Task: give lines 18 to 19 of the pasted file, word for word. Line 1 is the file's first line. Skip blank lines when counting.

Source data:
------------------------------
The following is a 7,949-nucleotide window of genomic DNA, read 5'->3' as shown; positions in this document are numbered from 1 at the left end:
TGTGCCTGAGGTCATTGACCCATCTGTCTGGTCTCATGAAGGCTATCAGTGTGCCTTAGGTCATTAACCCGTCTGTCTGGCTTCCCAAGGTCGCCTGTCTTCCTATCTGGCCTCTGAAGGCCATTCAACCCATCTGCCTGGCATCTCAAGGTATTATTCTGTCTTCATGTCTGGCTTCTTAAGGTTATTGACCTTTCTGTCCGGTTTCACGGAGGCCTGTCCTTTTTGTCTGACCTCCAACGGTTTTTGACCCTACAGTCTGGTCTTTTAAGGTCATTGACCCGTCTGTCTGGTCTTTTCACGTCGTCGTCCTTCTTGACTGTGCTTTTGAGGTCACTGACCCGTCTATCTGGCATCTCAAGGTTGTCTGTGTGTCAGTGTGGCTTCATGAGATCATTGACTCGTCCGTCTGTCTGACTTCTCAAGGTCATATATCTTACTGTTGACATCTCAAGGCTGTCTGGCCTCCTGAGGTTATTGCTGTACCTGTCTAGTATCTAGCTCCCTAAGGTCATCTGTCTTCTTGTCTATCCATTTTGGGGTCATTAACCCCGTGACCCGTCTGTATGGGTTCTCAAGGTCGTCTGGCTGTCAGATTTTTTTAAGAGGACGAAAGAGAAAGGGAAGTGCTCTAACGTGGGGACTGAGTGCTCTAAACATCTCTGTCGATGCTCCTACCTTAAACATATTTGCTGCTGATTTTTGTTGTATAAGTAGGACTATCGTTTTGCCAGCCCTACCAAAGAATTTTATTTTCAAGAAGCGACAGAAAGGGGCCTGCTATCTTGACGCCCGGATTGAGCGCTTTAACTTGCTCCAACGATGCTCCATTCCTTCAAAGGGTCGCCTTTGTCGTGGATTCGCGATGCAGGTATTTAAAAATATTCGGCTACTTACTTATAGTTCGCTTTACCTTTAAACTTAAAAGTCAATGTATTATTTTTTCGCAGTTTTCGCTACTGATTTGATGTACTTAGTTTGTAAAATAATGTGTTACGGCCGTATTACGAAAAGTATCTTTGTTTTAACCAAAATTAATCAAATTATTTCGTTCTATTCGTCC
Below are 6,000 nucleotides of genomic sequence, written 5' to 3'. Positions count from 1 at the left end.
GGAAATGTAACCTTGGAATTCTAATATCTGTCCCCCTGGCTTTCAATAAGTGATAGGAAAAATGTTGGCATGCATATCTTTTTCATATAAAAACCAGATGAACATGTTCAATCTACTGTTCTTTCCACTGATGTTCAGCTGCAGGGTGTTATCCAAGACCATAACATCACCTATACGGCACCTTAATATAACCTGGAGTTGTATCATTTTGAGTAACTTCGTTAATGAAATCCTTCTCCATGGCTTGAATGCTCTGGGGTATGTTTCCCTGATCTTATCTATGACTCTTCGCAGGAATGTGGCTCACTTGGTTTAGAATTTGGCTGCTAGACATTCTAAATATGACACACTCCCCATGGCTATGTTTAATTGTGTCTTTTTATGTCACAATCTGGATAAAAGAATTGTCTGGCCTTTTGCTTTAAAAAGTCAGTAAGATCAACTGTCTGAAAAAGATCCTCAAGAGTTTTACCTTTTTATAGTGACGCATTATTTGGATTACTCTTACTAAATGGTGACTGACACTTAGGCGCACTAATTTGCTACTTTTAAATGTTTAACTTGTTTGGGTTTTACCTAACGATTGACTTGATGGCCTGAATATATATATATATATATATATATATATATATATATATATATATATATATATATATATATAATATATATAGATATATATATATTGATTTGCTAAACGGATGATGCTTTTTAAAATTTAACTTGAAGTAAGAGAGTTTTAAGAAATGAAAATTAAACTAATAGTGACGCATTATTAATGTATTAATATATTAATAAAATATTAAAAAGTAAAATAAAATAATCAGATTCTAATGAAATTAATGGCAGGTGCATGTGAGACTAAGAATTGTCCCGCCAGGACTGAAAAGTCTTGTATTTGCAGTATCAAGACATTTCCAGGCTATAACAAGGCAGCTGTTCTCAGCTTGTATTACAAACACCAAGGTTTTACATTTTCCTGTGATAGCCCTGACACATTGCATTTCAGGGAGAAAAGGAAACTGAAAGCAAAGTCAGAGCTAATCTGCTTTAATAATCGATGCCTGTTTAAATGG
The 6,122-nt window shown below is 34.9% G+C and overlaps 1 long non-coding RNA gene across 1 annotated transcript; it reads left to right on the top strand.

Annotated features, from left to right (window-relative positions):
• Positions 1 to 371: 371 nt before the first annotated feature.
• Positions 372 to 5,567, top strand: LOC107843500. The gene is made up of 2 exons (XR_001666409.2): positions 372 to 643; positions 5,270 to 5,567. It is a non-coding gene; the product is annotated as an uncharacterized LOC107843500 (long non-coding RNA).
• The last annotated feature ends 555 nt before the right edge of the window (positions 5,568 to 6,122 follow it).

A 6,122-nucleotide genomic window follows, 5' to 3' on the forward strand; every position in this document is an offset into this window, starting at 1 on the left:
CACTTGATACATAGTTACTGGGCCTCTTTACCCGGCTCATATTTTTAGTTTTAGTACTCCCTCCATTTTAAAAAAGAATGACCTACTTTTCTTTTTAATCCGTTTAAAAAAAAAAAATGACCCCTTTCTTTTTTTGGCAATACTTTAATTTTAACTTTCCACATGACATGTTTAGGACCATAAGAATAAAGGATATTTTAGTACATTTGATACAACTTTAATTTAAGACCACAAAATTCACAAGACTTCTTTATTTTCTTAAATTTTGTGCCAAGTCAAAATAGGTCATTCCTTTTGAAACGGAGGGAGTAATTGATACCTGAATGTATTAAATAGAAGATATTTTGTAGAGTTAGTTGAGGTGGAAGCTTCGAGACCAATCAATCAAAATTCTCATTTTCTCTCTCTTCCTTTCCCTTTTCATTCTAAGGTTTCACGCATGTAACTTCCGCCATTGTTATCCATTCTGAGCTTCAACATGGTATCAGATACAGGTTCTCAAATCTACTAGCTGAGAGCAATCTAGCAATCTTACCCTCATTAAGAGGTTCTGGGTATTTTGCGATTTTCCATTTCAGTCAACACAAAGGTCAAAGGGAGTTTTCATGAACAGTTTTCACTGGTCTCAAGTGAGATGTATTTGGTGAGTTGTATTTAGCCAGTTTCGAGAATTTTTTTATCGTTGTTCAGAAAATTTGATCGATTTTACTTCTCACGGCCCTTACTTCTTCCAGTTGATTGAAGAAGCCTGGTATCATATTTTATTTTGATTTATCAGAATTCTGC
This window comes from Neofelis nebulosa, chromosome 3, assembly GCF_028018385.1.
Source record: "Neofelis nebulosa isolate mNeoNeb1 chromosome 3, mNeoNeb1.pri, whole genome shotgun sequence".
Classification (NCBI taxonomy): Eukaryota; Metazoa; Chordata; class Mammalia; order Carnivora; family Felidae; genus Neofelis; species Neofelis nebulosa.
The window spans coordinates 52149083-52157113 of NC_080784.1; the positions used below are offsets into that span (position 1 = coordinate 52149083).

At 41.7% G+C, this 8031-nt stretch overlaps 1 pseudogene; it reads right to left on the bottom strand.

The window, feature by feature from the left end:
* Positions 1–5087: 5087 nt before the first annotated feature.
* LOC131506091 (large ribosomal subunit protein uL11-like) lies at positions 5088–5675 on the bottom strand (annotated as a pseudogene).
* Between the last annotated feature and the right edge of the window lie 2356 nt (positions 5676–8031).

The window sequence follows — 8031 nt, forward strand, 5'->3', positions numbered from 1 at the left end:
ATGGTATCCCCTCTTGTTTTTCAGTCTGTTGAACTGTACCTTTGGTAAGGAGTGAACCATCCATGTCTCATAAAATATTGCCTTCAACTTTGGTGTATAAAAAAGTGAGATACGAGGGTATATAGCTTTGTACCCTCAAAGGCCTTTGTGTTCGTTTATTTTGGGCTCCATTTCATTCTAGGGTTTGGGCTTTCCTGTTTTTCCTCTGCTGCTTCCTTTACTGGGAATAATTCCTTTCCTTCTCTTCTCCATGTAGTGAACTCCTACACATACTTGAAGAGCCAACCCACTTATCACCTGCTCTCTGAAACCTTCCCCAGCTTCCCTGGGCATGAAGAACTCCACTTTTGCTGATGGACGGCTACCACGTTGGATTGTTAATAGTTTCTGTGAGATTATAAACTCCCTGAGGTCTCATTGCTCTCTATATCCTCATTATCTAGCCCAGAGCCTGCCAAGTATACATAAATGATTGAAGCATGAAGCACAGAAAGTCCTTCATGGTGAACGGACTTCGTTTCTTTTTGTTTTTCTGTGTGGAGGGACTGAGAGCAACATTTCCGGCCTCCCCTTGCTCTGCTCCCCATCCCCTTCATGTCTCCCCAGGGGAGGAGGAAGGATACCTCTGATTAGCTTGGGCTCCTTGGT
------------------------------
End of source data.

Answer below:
* Positions 1–5087: 5087 nt before the first annotated feature.
* LOC131506091 (large ribosomal subunit protein uL11-like) lies at positions 5088–5675 on the bottom strand (annotated as a pseudogene).